Note: This article has initially been published on the Mozilla Blog and is republished here with the permission of the author.
RPKI is a first step to secure BGP (the routing protocol used on the Internet), it allows to certify (and verify) that a prefix is advertised by the good AS (in other words that an IP points to its legitimate owner) in order to prevent prefix hijacking (usually misconfiguration but can also be used in attacks) like the PakistanTelecom/Youtube story .
Based on that information (route valid/invalid/unknown) the router can act as configured, which is usually to lower the invalid route’s priority so the genuine route is used (so it doesn’t break anything if it’s miss-configured/expired).
Like DNSSEC, RPKI is made of 2 parts, the signing and the verification . The former is possible for us through ARIN (our RIR) the later is possible with Juniper since JunOS v12.2.
How it works (in our case but it seams to be similar with the RIPE NCC and probably others) is quite straightforward:
- Generate a public/private key pair,
- Communicate the public key to ARIN,
- Write a ROA (Route Origination Authorization)
- It’s basically a statement saying “I allow AS#x to advertise routes y and z”
- Sign it with our private key,
- Send the signed ROA request to ARIN,
- If everything is correct, ARIN will publish this ROA to its repository, publicly available to any validator
Steps 3 to 5 have to be done for each ASN, and before the ROAs expire.
By doing that, any entities validating the routes they receive will not (or less) be impacted if another AS advertises a prefix the same size or smaller than ours.
Probably latter this year, we will deploy the validator, which is made of 2 devices, the router and the validator itself. To not overload the router, the validator (called RTR server) is in charge of downloading the ROAs located in the RIRs’ repositories and telling the router (RTR client) if an AS has the right to advertises the route. Then, as said earlier the router decides what to do. That validator is usually a regular server installed in the same POP as the router.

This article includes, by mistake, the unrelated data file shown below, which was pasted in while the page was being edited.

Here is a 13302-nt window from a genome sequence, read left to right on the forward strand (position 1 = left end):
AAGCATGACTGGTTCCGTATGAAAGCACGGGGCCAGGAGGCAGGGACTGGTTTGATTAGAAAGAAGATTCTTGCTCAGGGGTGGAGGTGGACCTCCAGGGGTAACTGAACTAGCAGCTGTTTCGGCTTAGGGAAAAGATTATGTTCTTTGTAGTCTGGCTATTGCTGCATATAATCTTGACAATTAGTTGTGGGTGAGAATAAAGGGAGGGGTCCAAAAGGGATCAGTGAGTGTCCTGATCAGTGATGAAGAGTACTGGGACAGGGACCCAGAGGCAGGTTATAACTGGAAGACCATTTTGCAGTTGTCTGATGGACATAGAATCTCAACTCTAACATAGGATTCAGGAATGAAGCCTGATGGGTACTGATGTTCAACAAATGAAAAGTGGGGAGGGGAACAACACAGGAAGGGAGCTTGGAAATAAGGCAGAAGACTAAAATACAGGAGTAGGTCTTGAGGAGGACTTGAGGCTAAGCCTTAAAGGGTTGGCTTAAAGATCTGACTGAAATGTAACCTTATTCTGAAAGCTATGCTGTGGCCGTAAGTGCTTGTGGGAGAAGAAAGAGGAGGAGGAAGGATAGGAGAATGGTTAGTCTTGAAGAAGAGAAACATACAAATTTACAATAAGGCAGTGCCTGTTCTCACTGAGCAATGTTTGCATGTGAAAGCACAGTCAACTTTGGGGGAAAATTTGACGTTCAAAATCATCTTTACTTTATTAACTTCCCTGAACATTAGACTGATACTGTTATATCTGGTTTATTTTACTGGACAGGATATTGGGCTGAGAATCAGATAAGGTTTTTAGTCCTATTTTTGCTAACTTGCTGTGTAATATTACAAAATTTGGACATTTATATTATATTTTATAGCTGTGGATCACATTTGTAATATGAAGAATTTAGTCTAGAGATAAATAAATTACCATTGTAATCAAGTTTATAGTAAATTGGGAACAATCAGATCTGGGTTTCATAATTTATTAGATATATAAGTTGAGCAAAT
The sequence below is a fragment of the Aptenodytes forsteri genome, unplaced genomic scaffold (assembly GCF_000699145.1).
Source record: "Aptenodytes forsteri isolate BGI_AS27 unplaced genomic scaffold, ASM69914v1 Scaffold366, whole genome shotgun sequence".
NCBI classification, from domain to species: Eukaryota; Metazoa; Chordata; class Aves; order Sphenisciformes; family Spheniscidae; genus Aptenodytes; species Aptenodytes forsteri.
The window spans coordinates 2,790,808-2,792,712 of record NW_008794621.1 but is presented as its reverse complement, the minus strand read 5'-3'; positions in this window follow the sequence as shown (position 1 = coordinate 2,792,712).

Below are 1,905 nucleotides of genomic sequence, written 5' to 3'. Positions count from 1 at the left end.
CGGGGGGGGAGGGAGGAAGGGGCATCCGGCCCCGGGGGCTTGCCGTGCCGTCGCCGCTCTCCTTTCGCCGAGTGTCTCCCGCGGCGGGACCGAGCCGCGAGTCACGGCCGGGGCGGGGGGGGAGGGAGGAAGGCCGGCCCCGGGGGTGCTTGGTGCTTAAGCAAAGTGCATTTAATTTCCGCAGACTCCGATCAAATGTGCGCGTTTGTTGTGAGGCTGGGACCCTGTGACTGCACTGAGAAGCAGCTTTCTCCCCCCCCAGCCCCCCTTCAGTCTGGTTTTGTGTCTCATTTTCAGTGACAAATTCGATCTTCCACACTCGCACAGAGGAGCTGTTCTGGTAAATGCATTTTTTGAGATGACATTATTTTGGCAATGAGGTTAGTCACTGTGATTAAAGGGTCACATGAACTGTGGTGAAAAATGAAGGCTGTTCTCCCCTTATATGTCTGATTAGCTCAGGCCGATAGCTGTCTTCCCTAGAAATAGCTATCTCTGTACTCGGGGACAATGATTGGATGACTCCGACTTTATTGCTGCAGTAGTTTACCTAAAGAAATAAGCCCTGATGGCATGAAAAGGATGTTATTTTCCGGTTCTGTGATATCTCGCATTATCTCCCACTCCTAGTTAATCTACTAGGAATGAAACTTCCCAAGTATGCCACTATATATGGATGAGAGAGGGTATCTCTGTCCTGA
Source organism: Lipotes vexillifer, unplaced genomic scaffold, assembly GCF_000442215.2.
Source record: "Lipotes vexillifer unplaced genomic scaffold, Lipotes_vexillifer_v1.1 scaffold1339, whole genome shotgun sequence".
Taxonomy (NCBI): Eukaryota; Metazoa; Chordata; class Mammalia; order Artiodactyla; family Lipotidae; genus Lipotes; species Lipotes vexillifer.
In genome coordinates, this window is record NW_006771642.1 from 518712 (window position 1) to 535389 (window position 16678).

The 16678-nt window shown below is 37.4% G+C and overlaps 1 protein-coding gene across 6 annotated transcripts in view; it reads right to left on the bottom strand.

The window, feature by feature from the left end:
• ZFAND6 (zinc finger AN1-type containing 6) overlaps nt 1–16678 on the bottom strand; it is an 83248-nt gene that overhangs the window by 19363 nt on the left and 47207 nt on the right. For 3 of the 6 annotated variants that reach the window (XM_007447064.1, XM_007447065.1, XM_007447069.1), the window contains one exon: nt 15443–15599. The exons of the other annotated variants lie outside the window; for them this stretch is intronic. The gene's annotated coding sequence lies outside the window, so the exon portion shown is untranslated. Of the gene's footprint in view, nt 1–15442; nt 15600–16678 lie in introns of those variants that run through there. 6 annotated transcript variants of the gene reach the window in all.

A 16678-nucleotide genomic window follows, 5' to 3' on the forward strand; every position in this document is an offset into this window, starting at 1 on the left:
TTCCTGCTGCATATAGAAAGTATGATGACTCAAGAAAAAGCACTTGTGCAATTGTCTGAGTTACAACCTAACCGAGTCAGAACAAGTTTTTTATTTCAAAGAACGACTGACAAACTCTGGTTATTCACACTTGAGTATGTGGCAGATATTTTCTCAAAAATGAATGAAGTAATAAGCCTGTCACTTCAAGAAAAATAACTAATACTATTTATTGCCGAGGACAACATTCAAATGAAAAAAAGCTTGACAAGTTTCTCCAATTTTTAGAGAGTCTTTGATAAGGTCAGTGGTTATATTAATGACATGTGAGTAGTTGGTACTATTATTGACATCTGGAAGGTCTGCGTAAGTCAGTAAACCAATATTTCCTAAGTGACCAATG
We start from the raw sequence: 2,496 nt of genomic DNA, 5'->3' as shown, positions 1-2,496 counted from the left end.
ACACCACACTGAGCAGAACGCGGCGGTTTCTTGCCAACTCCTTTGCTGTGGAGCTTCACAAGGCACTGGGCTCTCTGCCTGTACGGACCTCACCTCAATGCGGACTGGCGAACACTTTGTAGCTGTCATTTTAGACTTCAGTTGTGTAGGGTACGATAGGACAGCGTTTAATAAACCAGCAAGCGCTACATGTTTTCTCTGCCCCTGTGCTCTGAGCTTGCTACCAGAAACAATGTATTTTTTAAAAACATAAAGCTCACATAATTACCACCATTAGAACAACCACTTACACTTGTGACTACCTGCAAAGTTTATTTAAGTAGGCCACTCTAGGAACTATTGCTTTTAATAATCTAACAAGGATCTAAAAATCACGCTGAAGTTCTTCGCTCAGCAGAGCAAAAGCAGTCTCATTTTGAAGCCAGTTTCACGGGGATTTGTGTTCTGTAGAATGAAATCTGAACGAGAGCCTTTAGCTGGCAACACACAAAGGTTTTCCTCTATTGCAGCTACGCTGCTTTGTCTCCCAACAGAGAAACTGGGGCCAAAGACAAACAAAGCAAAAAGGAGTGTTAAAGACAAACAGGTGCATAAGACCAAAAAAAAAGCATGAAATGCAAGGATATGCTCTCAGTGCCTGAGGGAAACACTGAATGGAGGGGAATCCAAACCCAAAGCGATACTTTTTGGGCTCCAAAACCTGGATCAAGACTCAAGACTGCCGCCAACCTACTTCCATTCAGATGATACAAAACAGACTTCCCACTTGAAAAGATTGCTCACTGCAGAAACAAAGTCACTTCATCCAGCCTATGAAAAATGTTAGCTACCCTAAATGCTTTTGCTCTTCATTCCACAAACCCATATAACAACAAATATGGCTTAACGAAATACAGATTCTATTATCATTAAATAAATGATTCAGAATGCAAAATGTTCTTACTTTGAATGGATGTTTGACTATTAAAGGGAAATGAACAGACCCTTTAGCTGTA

To continue with the comparison with DNSSEC, right now we are signing our DNS zones, but our own name-servers aren’t validating DNSSEC, while Comcast’s do.
You can easily check the status of a prefix using whois, for instance:
whois -h whois.bgpmon.net " --roa 53371 184.108.40.206/24" whois -h whois.bgpmon.net 220.127.116.11
The returned code will be one of the following:
0 - ROA correct 1 - No ROA found 2 - ROA incorrect - will tell you what the error is
It’s so easy that nobody with a RIR account has a valid excuse to not start using it!
Note from the Editor: The steps above show how this works in the ARIN environment. On the RIPE NCC web site you can find a short tutorial that describes how to manage ROAs in the RIPE NCC service region.
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What I have experienced is that even tech savvy folks have issues getting pki correct. It would be helpful if you gave the entire chain of events and commands (eg: OpenSSL arguments etc) to demonstrate how "simple" it is, along with the configlet from junos showing how to take your static aggregate hold-down routes and tie those to your ROA.
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Alex Band •
You can find example config on how to set up your Cisco and Juniper routers with RPKI here: http://www.ripe.net/certification/router-configuration
The chain of events is already above, the commands (it's really only openssl, webapp and then whois to verify). The openssl commands are well explained there: https://www.arin.net/resources/rpki/faq.html#keypairgeneration and https://www.arin.net/resources/rpki/faq.html#roarequestsigning Which should be the (quite) same process with RIPE. I also didn't have to look at the routers, as our public IP allocations are documented well enough.
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Alex Band •
The ARIN RPKI system is the only one that has kind of OpenSSL key signing to create ROAs. RIPE NCC members who would like to create ROAs just need to have the appropriate rights, as described here: http://ripe.net/certification/enable